In this article series, I’ll be breaking down Baseball-Reference projections, and providing my own projections for the 2019 Dodgers.

Previous Articles: 

Infield: Dodger Infielder Projections: Baseball Reference

Outfield: Dodgers Projections: The Outfield

Russell Martin

I’ve been so excited to write about Russell Martin. I didn’t write for Dodgers Nation when he was a Dodger. I wasn’t even in this particular field when Russell Martin last played for the Dodgers. Let’s take a look at his projections.

 

 

My Thoughts/Projection: These numbers are ball-parking about 100 games for Russell, which I think could be accurate if Austin Barnes has more of a 2018 season instead of 2017. I feel they might be low-balling his OBP. Why? I was surprised to discover some great information about Russell Martin.

In 2013 and 2014 he actually received MVP consideration. Not considerable consideration, but enough to be top 25 both years. This was due to his leadership on the bench, behind the plate, and the fact that Russell Martin gets on base. I hate to sound like Jonah Hill in “Moneyball,” but Russell Martin plainly just gets on base.

Even with an anemic .194 average last year, he got on base .338 of the time. I think he’ll hit somewhere around 220-240, but he’ll still get on base, and that’s where his understated value is. I’m betting on 15 home runs again, too. You can book it.

Austin Barnes

Austin Barnes sure had a tough time of it in 2018. Recency bias makes us all feel like “Sam” can’t hit if he had a cricket bat, but we also forget that in 2017 he all but took Yasmani Grandal’s job. He had a .408 OBP in 2017, which is actually kind of ridiculous. A regression was inevitable in 2018, but nobody thought it would be as bad as it was. Let’s take a look at BREF’s 2019 projection for Austin Barnes.

 

 

My Thoughts/Projection: Ok to be honest, I think this is a good projection. I don’t see his 2017 happening again. To be fair to him, that’s a lot to ask. I do think he has a much better ’19 than ’18, and this is a fair projection. He showed sneaky power in 2017, but I don’t think he’s built for power — which is absolutely okay. 8 home runs would be great from “Sam.” Any OBP over .340 would be fantastic.

Rocky Gale

Our own Clint Evans (@Diamondhoggers) would likely disown me if I didn’t include Rocky Gale. He covered Rocky best in his 2018 Player Review earlier this offseason. Here’s an excerpt relating to Gale’s highlight moment of 2018:

On September 23rd it happened. In the bottom of the 8th inning of a 14-0 Dodgers win at San Diego, Rocky Gale stepped to the plate. It was his first at-bat as a Los Angeles Dodger. Then, he would softly pop out on the infield off Giants’ reliever Kazuhisa Makita.

It’s important to remember that not all players in baseball can have the story of Corey Seager or Cody Bellinger. For every one of them, there is a Rocky Gale that writes his own unique script.

Thank you, Clint.

All told, Gale went 0-2 in 3 games with the Dodgers in 2018. At his absolute peak — with his career triple slash line of .262/.306/.311 in the minors, Rocky might be a classic “AAAA” player in 2019… At best. His catching tools help him keep a job in AAA, but he never quite ‘pops’ in the majors. We’re only likely to see Rocky Gale in the event of a trade or major injury.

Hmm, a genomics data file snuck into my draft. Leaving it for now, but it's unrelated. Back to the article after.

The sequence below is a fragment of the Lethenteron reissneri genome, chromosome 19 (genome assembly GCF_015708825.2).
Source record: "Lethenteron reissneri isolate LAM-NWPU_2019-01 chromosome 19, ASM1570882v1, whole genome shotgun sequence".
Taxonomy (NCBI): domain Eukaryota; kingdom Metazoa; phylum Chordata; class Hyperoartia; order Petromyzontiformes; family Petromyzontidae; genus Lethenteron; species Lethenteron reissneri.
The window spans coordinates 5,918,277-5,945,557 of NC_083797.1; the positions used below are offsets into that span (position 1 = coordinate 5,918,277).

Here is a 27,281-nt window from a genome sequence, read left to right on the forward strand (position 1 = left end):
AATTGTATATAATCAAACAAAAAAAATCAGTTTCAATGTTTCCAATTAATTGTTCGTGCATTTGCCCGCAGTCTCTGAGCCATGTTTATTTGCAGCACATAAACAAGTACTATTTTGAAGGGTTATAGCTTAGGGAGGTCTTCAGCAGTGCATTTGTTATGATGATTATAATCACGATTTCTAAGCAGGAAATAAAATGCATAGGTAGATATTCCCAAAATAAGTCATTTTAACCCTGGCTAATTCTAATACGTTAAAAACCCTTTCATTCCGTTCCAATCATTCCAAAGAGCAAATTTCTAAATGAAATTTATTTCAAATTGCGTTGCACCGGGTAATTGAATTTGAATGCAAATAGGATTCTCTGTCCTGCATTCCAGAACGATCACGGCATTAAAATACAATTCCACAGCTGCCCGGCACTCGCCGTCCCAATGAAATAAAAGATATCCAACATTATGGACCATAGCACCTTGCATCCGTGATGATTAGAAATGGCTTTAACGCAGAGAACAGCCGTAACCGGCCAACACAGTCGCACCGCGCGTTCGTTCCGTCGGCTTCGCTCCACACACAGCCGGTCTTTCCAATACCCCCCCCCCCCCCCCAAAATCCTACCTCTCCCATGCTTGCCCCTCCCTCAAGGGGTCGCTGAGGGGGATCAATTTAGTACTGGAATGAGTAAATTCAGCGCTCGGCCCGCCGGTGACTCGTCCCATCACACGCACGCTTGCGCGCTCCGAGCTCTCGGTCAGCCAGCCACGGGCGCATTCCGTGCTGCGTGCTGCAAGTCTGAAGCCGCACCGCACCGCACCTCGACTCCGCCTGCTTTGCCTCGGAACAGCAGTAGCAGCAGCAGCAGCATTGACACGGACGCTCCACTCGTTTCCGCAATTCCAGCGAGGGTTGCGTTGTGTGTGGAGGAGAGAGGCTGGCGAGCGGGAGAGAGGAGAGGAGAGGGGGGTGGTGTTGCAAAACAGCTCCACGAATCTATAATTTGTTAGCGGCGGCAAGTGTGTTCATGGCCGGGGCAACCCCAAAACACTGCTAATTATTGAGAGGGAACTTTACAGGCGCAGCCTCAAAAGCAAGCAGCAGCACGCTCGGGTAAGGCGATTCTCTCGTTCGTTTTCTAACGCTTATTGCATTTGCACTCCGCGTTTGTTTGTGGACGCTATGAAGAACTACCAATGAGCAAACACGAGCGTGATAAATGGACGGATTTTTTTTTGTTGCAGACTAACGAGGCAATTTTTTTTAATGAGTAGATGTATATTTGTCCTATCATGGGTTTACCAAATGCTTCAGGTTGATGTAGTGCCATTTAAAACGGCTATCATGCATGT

The Prospects

I’ve been using the phrase “embarrassment of riches” lately. The Dodgers tend to have them in multiple depths, especially catchers. I won’t be posting any projections from BREF here, I’ll just be touching on their potential to be in The Show.

DODGERS PROSPECTS: ANALYZING THE MINOR LEAGUE CATCHERS

Keibert Ruiz

Well we didn’t give him away for Kluber, Realmuto, or anyone else for that matter. This is great news. The kid is good behind the plate. He’s scouted to have an average arm, but a quick pop and release. He’s scouted to likely have decent power. He’s a switch hitter who seems to bat for more average on the right and power on the left. He’s definitely the Dodgers future behind the plate. We won’t see him much in 2019 unless there’s an injury to Barnes/Martin. Hopefully we see him in September for the late call ups.

Will Smith

Will Smith doesn’t have the same ceiling as Keibert Ruiz, at least according the scouting reports. He does appear to have more MLB ready ability, though. Should there be an injury to Barnes/Martin, I think we see Will Smith get jiggy with a cup of coffee before Ruiz or even possibly Gale. He’s got gap power, decent contact, but that’s not where his value is. By all accounts, he’s absolutely got the ability and understanding of pitch framing and ‘catching’ on a maturity level that’s MLB ready. He’s a bit older for a prospect, so the possibility of seeing Will Smith in 2019 is very real.

Final Thoughts

Dodger fans readily thought JT Realmuto was coming our way, and he didn’t. He’s definitely a great player–but his skills as a framer aren’t as good as Barnes. Russell Martin has all the experience and knows how to call a game. The catching position is unequivocally a VERY strong position for the Dodgers, and don’t let anyone say otherwise. They’re set up for the future better than any other team at catcher. The reason for this? The catcher impacts the game now more than ever. Not so much at the plate, but behind it. The Dodgers front office understands this, and they’re brilliant for drafting so heavily at this position.

The Dodgers Spring Training and 2019 Season Preview Podcast – with Rick Krajewski! | Episode 41 | Blue Heaven Podcast